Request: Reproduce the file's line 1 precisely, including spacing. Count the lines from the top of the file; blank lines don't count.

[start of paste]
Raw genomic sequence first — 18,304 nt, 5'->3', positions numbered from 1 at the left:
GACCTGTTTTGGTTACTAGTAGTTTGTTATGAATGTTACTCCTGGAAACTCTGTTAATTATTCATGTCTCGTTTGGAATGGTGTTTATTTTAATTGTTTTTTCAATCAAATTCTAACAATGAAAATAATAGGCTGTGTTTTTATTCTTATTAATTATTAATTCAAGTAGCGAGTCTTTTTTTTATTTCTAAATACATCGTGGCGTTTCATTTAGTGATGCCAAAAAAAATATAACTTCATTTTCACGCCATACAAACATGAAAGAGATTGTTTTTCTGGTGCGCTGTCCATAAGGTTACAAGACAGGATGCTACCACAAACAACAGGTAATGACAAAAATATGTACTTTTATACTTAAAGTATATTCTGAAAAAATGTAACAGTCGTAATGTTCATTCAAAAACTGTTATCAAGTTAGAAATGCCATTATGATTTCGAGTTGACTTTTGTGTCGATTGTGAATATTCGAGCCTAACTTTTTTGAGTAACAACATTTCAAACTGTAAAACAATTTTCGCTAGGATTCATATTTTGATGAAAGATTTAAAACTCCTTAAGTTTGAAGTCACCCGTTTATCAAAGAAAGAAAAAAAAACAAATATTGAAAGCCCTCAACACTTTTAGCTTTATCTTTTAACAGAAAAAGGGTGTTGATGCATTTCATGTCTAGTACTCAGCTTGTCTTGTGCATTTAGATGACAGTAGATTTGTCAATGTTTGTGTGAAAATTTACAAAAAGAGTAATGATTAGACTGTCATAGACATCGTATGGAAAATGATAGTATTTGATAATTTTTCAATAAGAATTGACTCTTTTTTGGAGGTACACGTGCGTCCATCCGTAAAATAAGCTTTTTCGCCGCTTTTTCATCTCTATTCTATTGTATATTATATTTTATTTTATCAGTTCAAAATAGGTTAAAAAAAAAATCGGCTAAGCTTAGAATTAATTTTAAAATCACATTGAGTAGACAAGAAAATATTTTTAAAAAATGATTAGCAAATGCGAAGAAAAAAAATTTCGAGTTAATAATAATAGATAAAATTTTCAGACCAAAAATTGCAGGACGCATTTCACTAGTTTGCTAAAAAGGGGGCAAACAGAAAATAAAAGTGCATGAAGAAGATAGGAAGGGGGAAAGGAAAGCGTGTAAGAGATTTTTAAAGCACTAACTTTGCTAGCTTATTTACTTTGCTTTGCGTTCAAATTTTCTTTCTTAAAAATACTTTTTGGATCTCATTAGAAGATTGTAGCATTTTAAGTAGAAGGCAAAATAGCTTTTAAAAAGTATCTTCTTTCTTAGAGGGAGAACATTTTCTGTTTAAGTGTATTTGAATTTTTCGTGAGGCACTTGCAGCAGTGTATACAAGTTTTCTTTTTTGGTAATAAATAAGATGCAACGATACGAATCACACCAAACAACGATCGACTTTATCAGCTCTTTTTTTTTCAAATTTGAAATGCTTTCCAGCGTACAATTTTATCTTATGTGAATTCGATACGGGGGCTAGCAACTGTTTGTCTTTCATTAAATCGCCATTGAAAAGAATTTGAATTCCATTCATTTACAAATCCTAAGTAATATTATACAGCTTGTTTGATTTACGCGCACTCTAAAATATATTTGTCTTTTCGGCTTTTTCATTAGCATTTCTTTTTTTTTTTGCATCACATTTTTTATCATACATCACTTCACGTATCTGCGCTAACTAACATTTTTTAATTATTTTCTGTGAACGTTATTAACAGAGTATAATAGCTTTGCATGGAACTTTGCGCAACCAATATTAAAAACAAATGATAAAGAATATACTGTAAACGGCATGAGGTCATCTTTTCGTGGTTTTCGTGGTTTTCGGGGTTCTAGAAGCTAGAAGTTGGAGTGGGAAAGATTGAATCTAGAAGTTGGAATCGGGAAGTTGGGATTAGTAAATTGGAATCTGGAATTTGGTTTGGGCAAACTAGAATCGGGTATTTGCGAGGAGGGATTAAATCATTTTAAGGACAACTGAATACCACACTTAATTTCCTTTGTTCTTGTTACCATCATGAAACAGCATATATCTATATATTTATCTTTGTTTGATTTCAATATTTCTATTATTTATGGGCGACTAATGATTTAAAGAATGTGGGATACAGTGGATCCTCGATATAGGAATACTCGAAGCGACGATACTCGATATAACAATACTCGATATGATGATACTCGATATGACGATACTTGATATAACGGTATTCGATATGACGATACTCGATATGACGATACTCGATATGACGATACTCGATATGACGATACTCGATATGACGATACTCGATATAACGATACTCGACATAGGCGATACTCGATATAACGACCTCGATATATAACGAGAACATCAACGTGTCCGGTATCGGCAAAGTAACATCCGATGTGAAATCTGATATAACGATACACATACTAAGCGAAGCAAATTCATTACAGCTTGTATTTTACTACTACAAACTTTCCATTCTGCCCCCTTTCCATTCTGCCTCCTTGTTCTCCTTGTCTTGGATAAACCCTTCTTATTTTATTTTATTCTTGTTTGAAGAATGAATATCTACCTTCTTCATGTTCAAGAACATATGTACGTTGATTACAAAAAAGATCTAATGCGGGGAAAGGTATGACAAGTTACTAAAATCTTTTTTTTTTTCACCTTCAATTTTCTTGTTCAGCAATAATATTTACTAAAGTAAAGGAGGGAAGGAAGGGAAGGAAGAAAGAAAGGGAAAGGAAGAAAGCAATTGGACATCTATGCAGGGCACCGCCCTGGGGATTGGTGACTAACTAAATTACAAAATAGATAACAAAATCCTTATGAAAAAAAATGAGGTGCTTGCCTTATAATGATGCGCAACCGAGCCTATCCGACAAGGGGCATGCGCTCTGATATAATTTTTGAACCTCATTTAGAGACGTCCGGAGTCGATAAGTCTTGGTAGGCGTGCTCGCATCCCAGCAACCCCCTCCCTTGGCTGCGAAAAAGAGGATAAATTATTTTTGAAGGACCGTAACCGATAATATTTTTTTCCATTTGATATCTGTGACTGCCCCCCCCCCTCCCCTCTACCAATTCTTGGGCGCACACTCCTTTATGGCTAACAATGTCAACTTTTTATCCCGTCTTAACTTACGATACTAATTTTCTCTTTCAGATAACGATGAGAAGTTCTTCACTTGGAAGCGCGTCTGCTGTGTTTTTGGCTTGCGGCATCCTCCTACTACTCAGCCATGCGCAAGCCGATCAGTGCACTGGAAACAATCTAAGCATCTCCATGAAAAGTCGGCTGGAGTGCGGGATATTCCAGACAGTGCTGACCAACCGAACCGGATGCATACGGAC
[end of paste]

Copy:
Raw genomic sequence first — 18,304 nt, 5'->3', positions numbered from 1 at the left: